Atomic properties and chemical bonding in the pyrite and marcasite polymorphs of FeS2: a combined experimental and theoretical electron density study†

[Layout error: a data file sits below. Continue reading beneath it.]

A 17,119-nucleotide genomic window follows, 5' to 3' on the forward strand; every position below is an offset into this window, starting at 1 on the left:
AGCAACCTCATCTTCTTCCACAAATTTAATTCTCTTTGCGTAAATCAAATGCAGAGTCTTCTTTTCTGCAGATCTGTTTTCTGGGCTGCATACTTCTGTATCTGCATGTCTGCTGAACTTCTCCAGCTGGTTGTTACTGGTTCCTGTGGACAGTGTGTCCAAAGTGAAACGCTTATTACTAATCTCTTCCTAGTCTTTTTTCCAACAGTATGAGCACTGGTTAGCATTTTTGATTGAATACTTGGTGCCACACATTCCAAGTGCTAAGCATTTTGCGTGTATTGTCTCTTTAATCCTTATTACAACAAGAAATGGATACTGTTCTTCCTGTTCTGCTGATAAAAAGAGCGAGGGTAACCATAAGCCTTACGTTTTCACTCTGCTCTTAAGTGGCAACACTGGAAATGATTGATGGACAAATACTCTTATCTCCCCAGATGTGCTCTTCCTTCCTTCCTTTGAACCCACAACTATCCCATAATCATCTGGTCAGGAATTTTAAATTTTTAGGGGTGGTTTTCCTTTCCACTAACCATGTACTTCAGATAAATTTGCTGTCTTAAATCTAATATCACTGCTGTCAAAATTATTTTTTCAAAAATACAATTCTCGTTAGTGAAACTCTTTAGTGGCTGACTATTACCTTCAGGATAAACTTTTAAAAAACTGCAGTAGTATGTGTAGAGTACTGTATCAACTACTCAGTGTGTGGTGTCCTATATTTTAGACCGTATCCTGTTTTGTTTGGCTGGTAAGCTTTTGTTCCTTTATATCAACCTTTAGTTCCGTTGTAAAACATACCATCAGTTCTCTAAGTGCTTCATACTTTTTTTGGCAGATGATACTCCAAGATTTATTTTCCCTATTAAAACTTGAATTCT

The electron density distributions in both polymorphs of the promising photovoltaic material iron disulfide have been determined by multipole modelling against state-of-the-art synchrotron X-ray diffraction data collected at 10 K using minute single crystals with dimensions less than 10 μm. Charge density analysis of FeS2 pyrite and marcasite offers a unique opportunity to relate local atomic properties, such as 2-center chemical bonding, atomic charges and d-orbital populations, to polymorphism in extended crystal structures. In combination with results from periodic calculations on the compounds in the experimental geometries using WIEN2k, the study provides unambiguous answers to a number of unsolved issues regarding the nature of the bonding in FeS2. The Fe–S bonds exhibit all the virtues of polar covalent bonds, with only minor charge accumulation but significantly negative energy densities at the bond critical points. Compared to a non-interacting model, the density is found to be concentrated along the Fe–S interaction line in support of a partial covalent bonding description. The homopolar covalent S–S interaction is seemingly stronger in pyrite than in marcasite, determined not only from the shorter distance but also from all topological indicators. The study also clarifies that the atomic charges are significantly smaller than the estimation based on crystal-field theory of Fe2+, S−1. The experimentally derived Fe d-orbital populations are found to deviate from the commonly assumed full t2g set, empty eg set, and they fit exceptionally well with the theoretical individual atomic orbitals projected density of states showing a higher dxy participation in the valence band in marcasite compared with pyrite. Thus, the differences between the two polymorphic compounds are directly reflected in their valence density distributions and d-orbital populations.